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Signature 600 Bow Rider Boat Review

Boat Review Date: August 2011
Author: Mike Brown
Overview

Bow riders have a lot going for them, but one thing they generally don’t have is genuine offshore capability. The bottoms are usually on the flat side of sharp, with freeboard sacrificed for style. But then there are the Signature bow riders.

More Information

These use the same cunning hull shapes as all the other boats in the Signature range – boats renowned as probably the best-riding monohulls Australia builds. Deadrise sharpens from chine to keel, to a maximum of 33deg, forming a hollowed section bottom. A planing plank, essentially a shaved off section of keel, takes away excess low down buoyancy and makes for easier planing, especially at low speeds.

Combine this with more than generous freeboard, and you have a serious boat you can enjoy frivolous times in; I freely admit to having great fun playing with the Signature 600BR on its review day.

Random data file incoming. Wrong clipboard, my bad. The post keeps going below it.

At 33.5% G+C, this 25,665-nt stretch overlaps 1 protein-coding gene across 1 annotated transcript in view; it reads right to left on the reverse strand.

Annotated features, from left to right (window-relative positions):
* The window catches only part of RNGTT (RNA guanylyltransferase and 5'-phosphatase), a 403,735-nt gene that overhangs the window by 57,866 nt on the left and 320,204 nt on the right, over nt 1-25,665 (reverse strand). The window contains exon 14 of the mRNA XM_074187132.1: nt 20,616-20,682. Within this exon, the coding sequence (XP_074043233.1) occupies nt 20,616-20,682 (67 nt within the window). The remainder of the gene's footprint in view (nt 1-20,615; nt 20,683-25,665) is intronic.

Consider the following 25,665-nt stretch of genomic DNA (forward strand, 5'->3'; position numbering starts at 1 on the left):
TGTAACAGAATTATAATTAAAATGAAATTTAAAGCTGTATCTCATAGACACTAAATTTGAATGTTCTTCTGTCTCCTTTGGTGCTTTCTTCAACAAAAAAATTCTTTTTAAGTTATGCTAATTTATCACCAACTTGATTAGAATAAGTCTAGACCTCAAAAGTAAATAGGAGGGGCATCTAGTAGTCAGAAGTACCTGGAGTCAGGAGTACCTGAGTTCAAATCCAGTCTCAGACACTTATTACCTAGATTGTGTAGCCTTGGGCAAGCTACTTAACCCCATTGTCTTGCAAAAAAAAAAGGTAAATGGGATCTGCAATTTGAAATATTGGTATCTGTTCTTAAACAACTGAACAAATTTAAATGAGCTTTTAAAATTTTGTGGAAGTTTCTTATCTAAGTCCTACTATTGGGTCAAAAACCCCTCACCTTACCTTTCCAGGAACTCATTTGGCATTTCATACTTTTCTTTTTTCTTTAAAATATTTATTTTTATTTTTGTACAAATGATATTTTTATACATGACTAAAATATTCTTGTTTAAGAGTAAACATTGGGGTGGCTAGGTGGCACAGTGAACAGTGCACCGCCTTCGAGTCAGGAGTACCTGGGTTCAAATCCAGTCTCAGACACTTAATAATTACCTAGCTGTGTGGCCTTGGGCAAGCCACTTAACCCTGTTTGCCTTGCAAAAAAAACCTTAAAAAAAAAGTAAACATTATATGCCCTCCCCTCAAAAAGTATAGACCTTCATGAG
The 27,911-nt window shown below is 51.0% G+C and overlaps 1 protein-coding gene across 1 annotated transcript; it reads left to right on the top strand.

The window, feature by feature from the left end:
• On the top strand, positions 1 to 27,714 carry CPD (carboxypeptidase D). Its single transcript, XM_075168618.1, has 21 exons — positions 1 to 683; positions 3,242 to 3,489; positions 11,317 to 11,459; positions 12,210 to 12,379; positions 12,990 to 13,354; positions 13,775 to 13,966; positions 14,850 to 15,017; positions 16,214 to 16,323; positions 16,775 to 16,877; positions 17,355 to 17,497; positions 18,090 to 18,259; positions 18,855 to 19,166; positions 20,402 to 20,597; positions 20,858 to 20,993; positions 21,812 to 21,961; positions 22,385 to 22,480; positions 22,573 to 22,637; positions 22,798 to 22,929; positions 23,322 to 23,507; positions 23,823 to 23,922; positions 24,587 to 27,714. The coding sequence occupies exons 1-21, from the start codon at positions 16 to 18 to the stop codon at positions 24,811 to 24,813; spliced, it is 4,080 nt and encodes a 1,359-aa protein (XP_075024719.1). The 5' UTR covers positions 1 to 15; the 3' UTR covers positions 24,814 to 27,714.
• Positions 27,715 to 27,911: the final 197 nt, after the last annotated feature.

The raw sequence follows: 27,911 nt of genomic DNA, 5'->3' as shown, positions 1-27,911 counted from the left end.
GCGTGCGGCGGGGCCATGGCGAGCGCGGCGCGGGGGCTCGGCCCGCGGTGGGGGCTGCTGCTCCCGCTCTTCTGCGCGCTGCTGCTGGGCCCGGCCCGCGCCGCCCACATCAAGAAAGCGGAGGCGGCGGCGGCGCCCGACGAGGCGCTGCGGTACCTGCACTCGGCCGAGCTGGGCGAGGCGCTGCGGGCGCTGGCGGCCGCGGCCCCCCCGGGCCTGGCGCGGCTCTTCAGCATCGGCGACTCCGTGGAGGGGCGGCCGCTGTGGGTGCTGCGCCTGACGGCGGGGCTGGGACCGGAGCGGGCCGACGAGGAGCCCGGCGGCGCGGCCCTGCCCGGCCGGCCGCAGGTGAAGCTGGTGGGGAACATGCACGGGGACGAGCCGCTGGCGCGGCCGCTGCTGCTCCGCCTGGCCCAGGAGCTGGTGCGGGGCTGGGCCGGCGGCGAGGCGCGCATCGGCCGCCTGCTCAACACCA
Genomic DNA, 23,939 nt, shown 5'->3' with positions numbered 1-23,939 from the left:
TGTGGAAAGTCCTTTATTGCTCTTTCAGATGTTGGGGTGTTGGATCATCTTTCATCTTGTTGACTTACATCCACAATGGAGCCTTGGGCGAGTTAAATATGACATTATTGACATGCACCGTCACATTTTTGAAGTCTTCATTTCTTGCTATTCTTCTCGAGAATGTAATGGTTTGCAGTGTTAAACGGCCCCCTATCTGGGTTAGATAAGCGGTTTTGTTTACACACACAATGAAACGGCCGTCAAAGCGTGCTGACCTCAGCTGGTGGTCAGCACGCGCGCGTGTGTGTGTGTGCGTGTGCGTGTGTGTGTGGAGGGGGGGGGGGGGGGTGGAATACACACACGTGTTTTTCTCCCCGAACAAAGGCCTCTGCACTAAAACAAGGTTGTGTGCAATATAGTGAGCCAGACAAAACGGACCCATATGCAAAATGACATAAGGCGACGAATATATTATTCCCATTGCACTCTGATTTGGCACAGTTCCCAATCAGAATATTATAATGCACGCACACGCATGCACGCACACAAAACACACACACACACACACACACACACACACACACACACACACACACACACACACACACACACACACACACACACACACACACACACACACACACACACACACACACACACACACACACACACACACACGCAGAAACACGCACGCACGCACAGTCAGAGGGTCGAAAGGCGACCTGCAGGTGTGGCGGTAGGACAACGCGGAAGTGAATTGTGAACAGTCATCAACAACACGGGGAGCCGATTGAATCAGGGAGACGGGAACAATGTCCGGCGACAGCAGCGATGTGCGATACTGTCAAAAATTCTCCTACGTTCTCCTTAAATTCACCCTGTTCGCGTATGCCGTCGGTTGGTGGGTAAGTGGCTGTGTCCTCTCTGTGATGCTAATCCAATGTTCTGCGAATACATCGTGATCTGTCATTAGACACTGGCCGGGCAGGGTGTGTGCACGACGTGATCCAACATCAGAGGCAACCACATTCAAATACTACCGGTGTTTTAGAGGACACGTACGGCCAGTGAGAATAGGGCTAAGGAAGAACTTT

The 600BR probably gives a slightly bigger than average share of overall length to the main cockpit, and it makes sense. The people who immediately bag the bow cockpit as their own are the children, and this is something to encourage - they are permanently under the helmsman’s eye. The big people get the big space, and in this six-metre boat it is big.

The official maximum capacity of the 600BR is eight adults, and that is how many seats are provided. Three adults can get comfortable forward, and a removable table with drink holders increases the comfort. A lounge aft gives generous space for three, and the driver and offsider have superb armchairs. Between lounge and chairs is a lot of deck space for a picnic table, eskies, bean bags or whatever else you might find indispensable for a day out.

The obvious day out is a picnic cruise, but there is no reason to ignore fishing possibilities, and skiing is such a winning choice that Signature provided a ski pole. Under the deck is a storage space than runs for half the length of the boat. There is room here for skis, wake boards, scuba gear – all at the same time: this is a cavern of a locker.